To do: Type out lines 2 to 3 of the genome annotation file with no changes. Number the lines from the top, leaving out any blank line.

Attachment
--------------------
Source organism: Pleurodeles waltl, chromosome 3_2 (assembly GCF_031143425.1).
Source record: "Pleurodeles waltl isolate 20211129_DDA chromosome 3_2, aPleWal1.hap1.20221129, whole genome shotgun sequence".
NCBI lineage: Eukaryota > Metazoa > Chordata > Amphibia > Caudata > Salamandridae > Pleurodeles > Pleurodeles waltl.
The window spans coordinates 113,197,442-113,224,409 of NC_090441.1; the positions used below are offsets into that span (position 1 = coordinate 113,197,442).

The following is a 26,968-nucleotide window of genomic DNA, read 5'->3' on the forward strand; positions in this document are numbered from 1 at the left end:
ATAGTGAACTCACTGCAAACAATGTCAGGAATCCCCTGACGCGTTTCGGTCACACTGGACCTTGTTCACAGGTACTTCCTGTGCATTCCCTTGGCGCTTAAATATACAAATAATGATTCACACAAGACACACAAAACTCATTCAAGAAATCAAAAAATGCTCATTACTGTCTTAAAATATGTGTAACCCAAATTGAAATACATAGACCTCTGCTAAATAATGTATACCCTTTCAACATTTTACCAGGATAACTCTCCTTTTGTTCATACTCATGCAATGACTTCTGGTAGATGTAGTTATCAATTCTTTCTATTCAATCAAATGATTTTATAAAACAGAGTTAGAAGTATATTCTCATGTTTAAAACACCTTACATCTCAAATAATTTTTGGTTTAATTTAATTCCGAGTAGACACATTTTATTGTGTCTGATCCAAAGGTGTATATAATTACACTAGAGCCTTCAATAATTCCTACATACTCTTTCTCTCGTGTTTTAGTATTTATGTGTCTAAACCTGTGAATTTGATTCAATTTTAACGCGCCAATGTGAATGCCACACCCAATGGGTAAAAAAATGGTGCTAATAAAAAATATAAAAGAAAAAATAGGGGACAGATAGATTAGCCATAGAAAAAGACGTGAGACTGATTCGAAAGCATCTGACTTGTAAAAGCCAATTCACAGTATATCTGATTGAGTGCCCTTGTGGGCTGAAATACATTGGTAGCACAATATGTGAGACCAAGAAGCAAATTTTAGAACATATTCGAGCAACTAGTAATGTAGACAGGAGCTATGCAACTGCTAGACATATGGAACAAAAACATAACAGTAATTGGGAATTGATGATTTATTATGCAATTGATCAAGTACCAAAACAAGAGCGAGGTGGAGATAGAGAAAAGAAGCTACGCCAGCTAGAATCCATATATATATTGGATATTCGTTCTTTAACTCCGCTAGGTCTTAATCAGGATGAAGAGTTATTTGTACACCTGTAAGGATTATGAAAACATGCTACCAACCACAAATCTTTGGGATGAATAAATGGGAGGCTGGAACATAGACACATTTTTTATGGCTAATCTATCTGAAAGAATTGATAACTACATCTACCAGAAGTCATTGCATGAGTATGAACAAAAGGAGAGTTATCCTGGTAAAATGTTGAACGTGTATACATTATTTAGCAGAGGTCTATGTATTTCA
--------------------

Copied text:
Source record: "Pleurodeles waltl isolate 20211129_DDA chromosome 3_2, aPleWal1.hap1.20221129, whole genome shotgun sequence".
NCBI lineage: Eukaryota > Metazoa > Chordata > Amphibia > Caudata > Salamandridae > Pleurodeles > Pleurodeles waltl.